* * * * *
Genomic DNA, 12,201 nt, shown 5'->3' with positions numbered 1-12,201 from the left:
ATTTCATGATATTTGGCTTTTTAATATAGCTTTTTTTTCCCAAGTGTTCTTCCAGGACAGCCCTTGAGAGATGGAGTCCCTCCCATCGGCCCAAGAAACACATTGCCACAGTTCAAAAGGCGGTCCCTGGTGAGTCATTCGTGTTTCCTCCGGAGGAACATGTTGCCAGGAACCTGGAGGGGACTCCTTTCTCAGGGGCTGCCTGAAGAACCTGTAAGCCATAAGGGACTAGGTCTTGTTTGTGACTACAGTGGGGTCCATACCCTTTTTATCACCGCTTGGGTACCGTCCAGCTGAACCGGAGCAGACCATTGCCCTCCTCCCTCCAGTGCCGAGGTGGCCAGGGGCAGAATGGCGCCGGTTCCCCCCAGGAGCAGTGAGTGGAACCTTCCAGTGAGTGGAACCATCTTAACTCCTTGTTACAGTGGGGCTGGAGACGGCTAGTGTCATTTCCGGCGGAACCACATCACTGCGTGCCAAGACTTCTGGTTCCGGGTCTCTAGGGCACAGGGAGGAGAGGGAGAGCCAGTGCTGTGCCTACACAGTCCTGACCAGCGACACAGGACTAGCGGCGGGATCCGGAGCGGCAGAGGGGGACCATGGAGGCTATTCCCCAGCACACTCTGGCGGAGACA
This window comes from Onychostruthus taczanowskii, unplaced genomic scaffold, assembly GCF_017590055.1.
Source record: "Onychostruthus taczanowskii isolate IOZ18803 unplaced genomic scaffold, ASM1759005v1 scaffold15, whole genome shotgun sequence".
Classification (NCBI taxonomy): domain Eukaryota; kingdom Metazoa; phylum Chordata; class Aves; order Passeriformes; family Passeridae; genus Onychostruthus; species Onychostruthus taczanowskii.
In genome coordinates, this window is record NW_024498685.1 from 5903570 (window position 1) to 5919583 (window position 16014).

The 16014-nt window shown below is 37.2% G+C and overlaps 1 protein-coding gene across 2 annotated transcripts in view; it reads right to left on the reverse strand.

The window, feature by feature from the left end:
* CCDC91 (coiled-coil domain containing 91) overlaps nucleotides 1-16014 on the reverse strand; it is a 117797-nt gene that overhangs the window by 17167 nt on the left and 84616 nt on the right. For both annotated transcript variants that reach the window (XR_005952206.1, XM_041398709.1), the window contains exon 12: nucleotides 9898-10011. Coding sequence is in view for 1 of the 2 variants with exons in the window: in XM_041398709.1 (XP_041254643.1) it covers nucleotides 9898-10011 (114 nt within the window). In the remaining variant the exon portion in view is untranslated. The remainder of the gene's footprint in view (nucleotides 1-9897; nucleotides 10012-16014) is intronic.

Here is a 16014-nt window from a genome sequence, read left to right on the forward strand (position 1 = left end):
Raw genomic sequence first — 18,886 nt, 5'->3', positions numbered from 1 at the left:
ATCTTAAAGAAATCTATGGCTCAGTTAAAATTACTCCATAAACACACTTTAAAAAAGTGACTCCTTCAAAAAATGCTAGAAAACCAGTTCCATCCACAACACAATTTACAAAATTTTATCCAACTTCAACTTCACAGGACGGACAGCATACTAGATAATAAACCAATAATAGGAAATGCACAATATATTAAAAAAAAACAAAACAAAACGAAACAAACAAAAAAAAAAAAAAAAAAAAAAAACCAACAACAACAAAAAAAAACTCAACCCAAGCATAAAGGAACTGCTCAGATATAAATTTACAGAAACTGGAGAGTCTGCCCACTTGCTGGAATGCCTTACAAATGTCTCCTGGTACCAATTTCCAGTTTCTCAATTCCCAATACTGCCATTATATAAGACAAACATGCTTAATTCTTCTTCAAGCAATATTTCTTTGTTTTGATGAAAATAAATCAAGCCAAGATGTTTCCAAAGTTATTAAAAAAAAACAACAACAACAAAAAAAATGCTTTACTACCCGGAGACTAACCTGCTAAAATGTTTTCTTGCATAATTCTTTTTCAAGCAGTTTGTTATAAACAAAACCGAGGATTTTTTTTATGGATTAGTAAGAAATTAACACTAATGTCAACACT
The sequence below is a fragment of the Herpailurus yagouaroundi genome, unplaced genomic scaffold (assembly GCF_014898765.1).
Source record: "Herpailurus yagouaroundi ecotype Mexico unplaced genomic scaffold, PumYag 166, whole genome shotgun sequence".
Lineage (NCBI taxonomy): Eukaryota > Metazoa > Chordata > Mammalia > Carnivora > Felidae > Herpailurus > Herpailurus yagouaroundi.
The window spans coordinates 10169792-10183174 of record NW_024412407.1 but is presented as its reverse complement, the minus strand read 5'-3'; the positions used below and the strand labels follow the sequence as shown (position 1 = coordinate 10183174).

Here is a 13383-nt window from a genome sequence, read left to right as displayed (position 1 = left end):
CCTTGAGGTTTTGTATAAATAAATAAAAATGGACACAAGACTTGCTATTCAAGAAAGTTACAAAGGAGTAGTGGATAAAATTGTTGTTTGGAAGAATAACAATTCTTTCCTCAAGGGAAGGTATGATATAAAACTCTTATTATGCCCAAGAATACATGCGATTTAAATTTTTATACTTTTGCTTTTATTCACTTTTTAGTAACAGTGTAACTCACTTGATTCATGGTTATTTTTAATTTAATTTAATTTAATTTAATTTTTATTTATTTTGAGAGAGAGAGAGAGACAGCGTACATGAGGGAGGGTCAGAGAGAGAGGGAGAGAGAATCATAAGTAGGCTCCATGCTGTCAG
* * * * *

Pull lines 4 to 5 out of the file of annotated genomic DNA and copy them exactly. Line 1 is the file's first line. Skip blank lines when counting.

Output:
Source record: "Onychostruthus taczanowskii isolate IOZ18803 unplaced genomic scaffold, ASM1759005v1 scaffold15, whole genome shotgun sequence".
Classification (NCBI taxonomy): domain Eukaryota; kingdom Metazoa; phylum Chordata; class Aves; order Passeriformes; family Passeridae; genus Onychostruthus; species Onychostruthus taczanowskii.